A lot can change in a month...
Not sure if I mentioned it, but as of this upcoming Monday, I will be my grade-level chair. I am excited, and I am scared as hell. My predecessor is Amazing, and yes, that is with a capital 'A'. I owe her my first year of teaching. Without her guidance and her blunt, but kind advice, who knows what kind of haphazard hack I would be? Her leadership has been crucial during this school year, as our team is not the same "dream team" that it was last year. Though from her perspective, she struggled with our new teammates, I didn't see her break a sweat over it. Yet, I have, and probably, will continue to.
While our team is no where near where it should be, my predecessor was working hard on getting it to be the best it could be. She was diplomatic and personable. Folks who know me personally, is "diplomatic" a word that could be used to describe me? No. "Personable" is not it either. The common adjectives for me when I get into work mode are: "brusque", "blunt", "neurotic"...you know words that describe "bossy", "know-it-alls", who are "controlling" and "Type A". I can't honestly reject any of these descriptors. I mean, just last night when I went to dinner with friends/co-workers, I was told there was word out in the hallways that I am a "duty Nazi". True. I've been a grade-A, stone-cold heifer about being present during lunch and doing what needs to be done.
Incompetency doesn't work for me or with me. Mediocrity is just plain unacceptable. Go hard, or go home. I have always operated with this in mind. If it is worth my time to do it, let's, you know, do it! If I'm at the school working my ass off for these students, and I care the world and more about them, then so should my fellow teachers. Otherwise, what the hell are you there for?
With that in mind, this is how I've been operating as a team member. If you are not carrying your weight to get the job done, then I will let you know it, in no uncertain terms. However, leaders can't do this. I can't just criticize and leave it alone. I have to lead by example and by a willingness to help. I've got the first part down. The second part, I'm still working on, especially with some of my teammates, which is why I'm scared as hell.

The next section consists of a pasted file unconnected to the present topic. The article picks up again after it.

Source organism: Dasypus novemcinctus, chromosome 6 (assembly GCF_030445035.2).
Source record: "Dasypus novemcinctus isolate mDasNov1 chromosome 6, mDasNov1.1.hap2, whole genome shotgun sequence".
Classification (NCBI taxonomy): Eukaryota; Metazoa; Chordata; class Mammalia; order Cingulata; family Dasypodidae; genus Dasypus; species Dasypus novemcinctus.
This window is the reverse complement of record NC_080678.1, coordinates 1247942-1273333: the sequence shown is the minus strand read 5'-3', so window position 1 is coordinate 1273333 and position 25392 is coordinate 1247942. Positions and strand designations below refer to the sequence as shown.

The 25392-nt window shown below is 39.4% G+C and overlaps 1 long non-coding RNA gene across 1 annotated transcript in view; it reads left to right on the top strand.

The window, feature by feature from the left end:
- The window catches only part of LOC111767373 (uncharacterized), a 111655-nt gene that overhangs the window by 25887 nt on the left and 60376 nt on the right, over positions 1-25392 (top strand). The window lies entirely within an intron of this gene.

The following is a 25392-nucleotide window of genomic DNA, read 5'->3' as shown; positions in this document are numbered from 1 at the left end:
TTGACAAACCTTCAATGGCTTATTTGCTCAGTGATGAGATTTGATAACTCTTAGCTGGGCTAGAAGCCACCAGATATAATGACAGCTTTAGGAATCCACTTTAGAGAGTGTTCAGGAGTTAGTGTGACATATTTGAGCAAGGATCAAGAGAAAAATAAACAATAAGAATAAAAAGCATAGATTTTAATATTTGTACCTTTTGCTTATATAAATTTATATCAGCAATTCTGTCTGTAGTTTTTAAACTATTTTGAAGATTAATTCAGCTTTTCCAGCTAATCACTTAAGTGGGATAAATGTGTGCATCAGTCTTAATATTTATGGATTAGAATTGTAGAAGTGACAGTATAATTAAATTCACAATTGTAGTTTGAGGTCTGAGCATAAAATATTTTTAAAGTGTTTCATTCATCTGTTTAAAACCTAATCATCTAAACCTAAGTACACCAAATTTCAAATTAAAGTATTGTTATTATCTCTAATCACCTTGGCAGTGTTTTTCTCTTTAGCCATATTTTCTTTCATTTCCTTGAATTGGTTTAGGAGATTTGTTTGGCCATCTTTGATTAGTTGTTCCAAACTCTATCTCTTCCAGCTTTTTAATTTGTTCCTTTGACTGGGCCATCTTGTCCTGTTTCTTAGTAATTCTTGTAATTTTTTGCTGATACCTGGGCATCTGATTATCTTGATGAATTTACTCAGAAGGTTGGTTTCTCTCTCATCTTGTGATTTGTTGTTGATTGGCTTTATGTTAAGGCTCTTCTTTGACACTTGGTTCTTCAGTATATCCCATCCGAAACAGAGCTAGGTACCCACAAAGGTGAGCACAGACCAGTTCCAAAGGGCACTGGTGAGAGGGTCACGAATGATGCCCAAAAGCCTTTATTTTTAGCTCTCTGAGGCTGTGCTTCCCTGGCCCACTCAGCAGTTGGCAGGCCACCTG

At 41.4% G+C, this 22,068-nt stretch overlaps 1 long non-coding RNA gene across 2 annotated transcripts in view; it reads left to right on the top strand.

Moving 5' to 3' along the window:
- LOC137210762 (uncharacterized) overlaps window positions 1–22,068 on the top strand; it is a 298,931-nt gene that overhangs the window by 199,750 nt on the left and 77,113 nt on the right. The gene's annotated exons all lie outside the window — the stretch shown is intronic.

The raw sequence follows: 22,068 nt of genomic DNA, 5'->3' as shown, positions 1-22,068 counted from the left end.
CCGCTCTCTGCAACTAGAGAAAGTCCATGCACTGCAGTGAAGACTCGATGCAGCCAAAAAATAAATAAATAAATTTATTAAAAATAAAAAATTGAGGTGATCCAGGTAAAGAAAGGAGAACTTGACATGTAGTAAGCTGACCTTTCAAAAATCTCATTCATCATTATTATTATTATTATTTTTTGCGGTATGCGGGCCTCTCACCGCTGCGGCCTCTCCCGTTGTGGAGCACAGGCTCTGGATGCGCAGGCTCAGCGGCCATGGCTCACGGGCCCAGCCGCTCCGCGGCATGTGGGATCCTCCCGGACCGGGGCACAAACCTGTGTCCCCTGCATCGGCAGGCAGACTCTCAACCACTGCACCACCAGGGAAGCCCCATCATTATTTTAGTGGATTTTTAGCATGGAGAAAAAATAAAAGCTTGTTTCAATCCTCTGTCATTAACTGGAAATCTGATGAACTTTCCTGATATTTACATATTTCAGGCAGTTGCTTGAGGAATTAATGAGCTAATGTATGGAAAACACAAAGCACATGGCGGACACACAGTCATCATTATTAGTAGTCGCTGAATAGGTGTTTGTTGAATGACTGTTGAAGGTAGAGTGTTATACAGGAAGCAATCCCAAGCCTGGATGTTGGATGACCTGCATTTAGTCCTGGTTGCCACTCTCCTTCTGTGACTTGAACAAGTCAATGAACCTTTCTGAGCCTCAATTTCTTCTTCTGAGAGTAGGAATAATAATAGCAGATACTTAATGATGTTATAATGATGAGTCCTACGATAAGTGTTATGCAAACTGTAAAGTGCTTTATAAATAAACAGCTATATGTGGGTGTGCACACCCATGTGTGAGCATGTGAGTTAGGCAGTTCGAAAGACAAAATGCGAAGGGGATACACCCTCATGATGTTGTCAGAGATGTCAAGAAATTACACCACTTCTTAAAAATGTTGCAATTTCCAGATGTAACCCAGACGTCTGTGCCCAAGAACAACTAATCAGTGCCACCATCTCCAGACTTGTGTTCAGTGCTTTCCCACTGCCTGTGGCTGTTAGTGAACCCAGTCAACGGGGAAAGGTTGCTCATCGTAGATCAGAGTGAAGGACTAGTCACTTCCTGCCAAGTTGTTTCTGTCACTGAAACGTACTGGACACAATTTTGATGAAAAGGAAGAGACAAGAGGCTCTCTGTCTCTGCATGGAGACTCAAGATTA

I'm not my predecessor. I'm not as graceful in speech, as diplomatic, or as personable. I'm a "weirdo" socially. I stutter frequently when I speak. I'm blunt. I'm a "Type A" when it comes to what I'm passionate about, which in this case, is working with these students. After much reflection last night, I've pinpointed my problem...
I'm afraid of failure. I feel like I'm back in my second semester of college, when I felt like I was staring down a barrel of a gun, when I was on the verge of failing Calculus II. I was an anxious, nasty mess that drove me to horrible depths physically and psychologically. In fact, I remember a doctor's appointment I went to during this time when my blood pressure was so high that they were about to admit me to the hospital. That's when I realized that I had major anxiety issues.
The turning point for me during my low point? When I finally failed the damn course. I realized that my life didn't end, I was still in college, and I didn't lose all of my scholarships. I was okay. After that first failure, I learned a lot. I revamped my schedule and how I did things, so that I wouldn't fail the course again, and you know what? I passed Calculus II the second go round with an "A". After that course, I was dealt many more hurdles, and I definitely failed to jump some of those hurdles. I continued (and still do continue) to battle with anxiety, but I always had that first failure to remind me that life goes on and many times, gets better.
I'm nowhere near my low point. I'm nervous, yes, but not to the point where I need medication or need to see a therapist. I think that my nervousness comes from the fact that it's been a long time since I had a honest fall on my ass. Since the end-of-the-year test scores came out last year, I've been on a string of BIG wins: graduated from graduate school, department chair, a relatively smooth beginning of my school year...and the list goes on with small wins.
Not only do I need to learn how to fall on my ass again, it needs to happen gracefully. In other words, without becoming the nasty, anxious mess. I can see the nasty, anxious mess happening in the face of a failure. I love my job, and I fiercely support my school community. We are a small community, so any bit of leadership is a big deal. My predecessor did an awesome job, and more than anything, I don't want to screw up what she did. I want to become my own person as a grade-level chair, while building upon what she started. More than anything, I want to do right by the students. As the grade-level chair, I set the standards, I execute ideas on what it takes to get our students excited about school and about being in on hall, I facilitate the conversations that need to happen to make things happen. I'm scared to take on this new role, and simultaneously excited and grateful that my administrators thought enough of me to give me the chance to take on this role!
Here's to learning how to fall gracefully on my ass and picking myself up and making myself better!